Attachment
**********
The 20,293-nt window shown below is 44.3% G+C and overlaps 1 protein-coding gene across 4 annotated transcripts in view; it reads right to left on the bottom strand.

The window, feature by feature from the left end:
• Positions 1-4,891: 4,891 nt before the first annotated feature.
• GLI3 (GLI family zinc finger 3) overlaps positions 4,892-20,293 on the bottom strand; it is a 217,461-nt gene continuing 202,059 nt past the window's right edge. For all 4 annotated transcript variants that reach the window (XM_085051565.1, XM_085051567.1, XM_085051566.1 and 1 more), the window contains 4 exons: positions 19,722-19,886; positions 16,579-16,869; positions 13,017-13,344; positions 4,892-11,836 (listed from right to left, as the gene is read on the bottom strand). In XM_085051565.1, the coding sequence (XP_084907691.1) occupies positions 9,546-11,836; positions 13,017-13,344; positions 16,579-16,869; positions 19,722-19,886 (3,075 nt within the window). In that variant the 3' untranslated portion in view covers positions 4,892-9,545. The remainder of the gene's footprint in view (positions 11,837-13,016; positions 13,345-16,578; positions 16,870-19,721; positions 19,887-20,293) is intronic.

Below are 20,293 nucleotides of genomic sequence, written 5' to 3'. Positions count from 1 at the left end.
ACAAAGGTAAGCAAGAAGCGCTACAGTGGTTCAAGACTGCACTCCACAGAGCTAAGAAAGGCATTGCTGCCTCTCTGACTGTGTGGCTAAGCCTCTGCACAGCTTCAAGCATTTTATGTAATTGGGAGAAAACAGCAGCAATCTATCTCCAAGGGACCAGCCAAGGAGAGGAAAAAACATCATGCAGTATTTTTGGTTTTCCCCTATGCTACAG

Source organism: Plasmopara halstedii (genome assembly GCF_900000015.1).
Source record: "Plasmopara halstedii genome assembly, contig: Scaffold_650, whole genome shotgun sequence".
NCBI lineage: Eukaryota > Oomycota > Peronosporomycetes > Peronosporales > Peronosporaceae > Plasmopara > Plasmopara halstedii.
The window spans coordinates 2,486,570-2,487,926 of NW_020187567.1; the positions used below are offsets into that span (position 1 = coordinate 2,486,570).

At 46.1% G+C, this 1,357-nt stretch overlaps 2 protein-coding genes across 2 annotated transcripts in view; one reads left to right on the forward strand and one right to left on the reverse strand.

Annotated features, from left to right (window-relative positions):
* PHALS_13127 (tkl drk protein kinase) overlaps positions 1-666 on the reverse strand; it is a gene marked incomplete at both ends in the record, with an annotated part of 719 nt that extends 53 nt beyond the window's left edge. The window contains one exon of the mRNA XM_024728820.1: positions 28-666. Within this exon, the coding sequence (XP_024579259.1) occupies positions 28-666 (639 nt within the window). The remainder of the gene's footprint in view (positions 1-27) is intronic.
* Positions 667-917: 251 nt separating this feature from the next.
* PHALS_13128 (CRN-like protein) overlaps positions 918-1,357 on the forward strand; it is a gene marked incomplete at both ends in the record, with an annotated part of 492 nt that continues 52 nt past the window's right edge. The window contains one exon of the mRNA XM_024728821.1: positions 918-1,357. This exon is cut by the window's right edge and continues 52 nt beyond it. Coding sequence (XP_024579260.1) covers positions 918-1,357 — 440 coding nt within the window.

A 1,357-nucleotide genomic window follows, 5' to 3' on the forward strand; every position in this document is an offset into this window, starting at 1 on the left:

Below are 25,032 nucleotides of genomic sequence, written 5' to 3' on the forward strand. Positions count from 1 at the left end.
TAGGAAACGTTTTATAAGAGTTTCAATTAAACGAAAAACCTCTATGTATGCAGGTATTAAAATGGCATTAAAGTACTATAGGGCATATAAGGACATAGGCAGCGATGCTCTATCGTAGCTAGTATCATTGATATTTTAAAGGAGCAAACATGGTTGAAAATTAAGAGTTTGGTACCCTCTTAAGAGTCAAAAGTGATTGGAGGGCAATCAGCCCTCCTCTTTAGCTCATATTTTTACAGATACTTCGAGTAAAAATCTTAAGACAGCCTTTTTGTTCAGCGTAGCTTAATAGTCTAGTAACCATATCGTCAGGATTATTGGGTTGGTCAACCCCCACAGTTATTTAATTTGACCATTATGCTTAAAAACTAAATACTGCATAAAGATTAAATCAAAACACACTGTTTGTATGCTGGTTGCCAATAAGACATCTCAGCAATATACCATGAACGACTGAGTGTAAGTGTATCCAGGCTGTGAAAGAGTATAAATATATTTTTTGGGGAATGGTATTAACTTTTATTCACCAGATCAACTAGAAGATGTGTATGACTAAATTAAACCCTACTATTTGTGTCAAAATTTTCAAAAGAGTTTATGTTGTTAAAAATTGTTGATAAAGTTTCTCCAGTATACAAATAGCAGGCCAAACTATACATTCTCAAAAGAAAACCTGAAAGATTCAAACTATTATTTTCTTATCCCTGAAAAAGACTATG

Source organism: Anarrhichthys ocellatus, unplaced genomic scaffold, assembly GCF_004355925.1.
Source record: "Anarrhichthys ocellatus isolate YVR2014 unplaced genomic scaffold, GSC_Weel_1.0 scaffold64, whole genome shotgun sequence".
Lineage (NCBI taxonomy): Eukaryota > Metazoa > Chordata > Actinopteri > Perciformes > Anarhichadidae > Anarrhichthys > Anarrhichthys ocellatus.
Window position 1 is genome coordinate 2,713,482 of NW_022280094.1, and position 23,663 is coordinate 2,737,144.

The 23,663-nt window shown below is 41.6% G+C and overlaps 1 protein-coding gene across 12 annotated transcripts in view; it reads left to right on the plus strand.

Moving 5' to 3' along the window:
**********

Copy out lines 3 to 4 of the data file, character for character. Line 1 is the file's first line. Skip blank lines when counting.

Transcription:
• Positions 1-4,891: 4,891 nt before the first annotated feature.
• GLI3 (GLI family zinc finger 3) overlaps positions 4,892-20,293 on the bottom strand; it is a 217,461-nt gene continuing 202,059 nt past the window's right edge. For all 4 annotated transcript variants that reach the window (XM_085051565.1, XM_085051567.1, XM_085051566.1 and 1 more), the window contains 4 exons: positions 19,722-19,886; positions 16,579-16,869; positions 13,017-13,344; positions 4,892-11,836 (listed from right to left, as the gene is read on the bottom strand). In XM_085051565.1, the coding sequence (XP_084907691.1) occupies positions 9,546-11,836; positions 13,017-13,344; positions 16,579-16,869; positions 19,722-19,886 (3,075 nt within the window). In that variant the 3' untranslated portion in view covers positions 4,892-9,545. The remainder of the gene's footprint in view (positions 11,837-13,016; positions 13,345-16,578; positions 16,870-19,721; positions 19,887-20,293) is intronic.